A One-Stock Way to Play The Net Here's an exclusive first look at the company analysts think is best poised to capitalize on the Net's next big wave: business-to-business e-commerce. Internet Capital has stakes in 36 hot B2B startups.
By Erick Schonfeld

(FORTUNE Magazine) – Late in the afternoon of Aug. 4, Walter Buckley was in a limo riding through the streets of Manhattan and feeling queasy. Three and a half years earlier, he and Ken Fox had founded Internet Capital Group, an e-commerce holding company; now it was set to go public. In less than 24 hours Wall Street would render its judgment on their years of work--and the Internet sector had been tanking all summer. Sitting across from Buckley was Merrill Lynch investment banker Ron Will, who was reviewing the stock's allocation. Will's cell phone bleeped. "Michael who?" he asked. Then he handed the phone to Buckley. "It's for you," he said. "You should take this."

The caller was Michael Dell--and Buckley was reminded that, really, he had nothing to worry about. Dell was interrupting a Hawaiian vacation to make a last-minute plea for Buckley to let Dell Computer pump up its allotment in the IPO from 750,000 shares to two million. Dell hinted that his company might want to form partnerships with several of the 30-odd business-to-business (B2B) Net companies in Internet Capital's stable. Buckley played it cool. He said he'd see what he could do.

Dell got only half of what he wanted (a total of one million shares, not two). Buckley, on the other hand, got everything he could ever have hoped for. When ICG's shares traded the next day, they opened at $15 (respectably above the $12 offering price) and closed at $24. One month later, the stock (ticker symbol: ICGE) was trading around $80, giving the company a whopping $10 billion market capitalization (larger than that of CMGI, E*Trade, or Lycos). Not bad for a startup in Wayne, Pa., with a mere 42 employees. And not bad for ICG's initial investors, which besides Dell Computer include IBM, GE Capital, Comcast, Amerindo Investment Advisors, the Saudi royal family, the Penske family, and LBO baron David Bonderman.

What attracts these investors is the fact that Internet Capital is positioned better than any other company to enjoy the spoils of the next great Internet wave: B2B e-commerce. While the markets it has targeted are just taking off, they already dwarf business-to-consumer markets addressed by the likes of Amazon, Yahoo, and eBay. A guesstimate by Forrester Research in Cambridge, Mass., puts U.S. Internet B2B sales this year at about $100 billion, vs. $18 billion for consumer e-commerce. Forrester thinks that by 2003, B2B e-commerce sales will reach $1.3 trillion in the U.S. alone. Says Sergio Zyman, former head marketer of Coca-Cola and now a member of ICG's advisory board: "This business-to-consumer thing is kind of cute, but the real thing is going to be business-to-business."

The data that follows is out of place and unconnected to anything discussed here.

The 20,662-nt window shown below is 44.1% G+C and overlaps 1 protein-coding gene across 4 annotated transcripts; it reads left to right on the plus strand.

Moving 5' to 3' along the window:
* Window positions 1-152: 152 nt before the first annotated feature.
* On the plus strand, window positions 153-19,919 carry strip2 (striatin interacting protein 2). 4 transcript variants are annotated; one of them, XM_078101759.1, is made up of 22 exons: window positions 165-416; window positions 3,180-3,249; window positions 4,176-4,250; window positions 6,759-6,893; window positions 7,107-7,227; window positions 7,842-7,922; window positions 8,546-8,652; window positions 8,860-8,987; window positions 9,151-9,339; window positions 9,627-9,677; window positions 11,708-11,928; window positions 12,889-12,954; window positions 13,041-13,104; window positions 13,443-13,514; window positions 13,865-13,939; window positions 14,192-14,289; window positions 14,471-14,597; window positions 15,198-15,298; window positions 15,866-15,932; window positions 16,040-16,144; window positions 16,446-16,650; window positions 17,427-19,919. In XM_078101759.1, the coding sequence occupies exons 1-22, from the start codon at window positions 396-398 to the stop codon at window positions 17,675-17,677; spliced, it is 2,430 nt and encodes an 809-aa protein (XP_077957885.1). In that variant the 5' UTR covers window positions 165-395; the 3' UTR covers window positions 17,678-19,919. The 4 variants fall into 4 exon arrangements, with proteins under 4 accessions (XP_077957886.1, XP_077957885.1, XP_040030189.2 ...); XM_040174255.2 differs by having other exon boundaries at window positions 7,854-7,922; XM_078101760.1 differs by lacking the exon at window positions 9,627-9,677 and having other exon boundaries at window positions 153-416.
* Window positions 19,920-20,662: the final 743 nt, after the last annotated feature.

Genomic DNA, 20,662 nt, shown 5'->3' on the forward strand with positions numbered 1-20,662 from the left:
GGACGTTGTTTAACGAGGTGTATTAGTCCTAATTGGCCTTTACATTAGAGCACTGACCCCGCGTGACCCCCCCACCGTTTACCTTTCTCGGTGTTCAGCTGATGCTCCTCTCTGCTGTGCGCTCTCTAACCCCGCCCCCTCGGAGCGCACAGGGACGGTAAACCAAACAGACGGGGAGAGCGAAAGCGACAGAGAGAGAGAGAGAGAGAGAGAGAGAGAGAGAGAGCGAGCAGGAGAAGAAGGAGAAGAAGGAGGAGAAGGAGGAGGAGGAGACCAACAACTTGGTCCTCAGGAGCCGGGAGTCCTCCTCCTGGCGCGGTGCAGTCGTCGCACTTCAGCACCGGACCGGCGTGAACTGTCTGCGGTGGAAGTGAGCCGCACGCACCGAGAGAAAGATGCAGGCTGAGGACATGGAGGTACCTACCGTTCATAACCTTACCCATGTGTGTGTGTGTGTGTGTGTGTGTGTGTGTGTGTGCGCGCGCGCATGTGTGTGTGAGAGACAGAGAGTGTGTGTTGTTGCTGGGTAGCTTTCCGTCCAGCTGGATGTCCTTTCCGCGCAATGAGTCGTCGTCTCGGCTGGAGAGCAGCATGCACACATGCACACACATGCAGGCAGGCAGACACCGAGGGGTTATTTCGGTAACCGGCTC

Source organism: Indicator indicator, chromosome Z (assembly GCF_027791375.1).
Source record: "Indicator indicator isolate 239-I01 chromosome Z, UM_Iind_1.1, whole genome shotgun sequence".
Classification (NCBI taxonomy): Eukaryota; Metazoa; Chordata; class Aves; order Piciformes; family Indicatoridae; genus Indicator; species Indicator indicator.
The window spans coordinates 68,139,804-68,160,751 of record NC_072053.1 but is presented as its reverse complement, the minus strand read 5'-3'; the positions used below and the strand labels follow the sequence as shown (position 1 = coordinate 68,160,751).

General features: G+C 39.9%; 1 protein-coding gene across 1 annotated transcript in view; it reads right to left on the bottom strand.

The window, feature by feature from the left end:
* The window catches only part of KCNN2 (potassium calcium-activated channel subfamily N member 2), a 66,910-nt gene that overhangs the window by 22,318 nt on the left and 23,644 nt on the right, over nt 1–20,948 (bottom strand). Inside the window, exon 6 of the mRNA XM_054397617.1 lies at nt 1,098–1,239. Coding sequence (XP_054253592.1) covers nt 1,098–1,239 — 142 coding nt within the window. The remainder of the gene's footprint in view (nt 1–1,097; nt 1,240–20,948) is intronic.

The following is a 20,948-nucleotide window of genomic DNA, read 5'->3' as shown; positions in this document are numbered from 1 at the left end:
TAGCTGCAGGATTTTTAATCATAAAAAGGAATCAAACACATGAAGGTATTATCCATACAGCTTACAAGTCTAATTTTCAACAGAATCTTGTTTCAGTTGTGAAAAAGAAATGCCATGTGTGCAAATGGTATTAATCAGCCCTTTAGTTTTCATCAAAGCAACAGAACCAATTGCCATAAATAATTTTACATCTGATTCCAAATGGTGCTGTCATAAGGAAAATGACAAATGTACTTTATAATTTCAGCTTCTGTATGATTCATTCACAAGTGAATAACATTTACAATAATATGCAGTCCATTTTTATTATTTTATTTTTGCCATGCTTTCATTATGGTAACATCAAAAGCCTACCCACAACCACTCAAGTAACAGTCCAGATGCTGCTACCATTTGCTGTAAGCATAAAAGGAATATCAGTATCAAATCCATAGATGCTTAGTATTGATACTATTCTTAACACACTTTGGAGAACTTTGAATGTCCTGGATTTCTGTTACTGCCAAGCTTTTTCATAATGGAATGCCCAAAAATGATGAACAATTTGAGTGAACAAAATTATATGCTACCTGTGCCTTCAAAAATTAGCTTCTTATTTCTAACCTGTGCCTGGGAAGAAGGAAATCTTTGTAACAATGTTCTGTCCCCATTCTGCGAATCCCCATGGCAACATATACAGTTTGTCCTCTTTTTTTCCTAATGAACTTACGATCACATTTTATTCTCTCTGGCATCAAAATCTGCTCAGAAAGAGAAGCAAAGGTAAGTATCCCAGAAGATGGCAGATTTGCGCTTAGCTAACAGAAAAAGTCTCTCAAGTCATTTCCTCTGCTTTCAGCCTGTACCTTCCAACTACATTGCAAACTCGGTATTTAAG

There's nothing cute about ICG. Asked how much of that $1.3-trillion-a-year market he wants, co-founder Fox says, "Eighty percent." It's easy to muster up bravado when you're 29 years old and worth more than $400 million (both Fox and Buckley, 39, would have made FORTUNE's list of the 40 richest people under 40 had the cut-off for the list been three weeks later). But Fox and Buckley have a specific business goal in mind: They want Internet Capital to be, well, like GE. Just as Jack Welch requires GE's divisions to be No. 1 or No. 2 in their markets, they want each of ICG's B2B e-commerce companies to dominate theirs.

So far, Internet Capital has backed two kinds of companies. Half its investments are in businesses that create online marketplaces and communities, where buyers and sellers in particular industries can meet to conduct transactions. The other half are computer consultants and software makers that serve the infrastructure needs of those marketplace companies. (See table for a complete list of ICG's investments.)

Internet Capital combines the virtues of a venture capital firm with those of a holding company. Like a VC firm, it takes stakes of varying sizes in a wide range of companies. Over the past 3 1/2 years, ICG has paid more than $200 million for holdings in 36 companies. This year alone it expects to spend on B2B e-commerce about twice as much as noted venture capital firm Kleiner Perkins will spend on all its tech investments. But unlike many venture capitalists, ICG is not looking to quickly cash out of its bets. Instead, it plans to work with companies for years, counseling them on strategy, finance, infotech, recruiting, and marketing. To do so, it has hired its own topflight management team from the upper echelons of Microsoft, McKinsey & Co., and even GE. Says Fox: "We want to own these companies ten years after they go public."

In it for the long haul, Internet Capital in some ways resembles holding companies CMGI (whose bets on consumer-oriented Net companies like Geo-Cities and Lycos have paid off handsomely) and Safeguard Scientifics (an older company that has scored with a broad range of technology investments, including an early stake in Novell and, more recently, computer consulting firm Cambridge Technology Partners). Buckley and Fox once worked at Safeguard, which also happens to be Internet Capital's largest shareholder.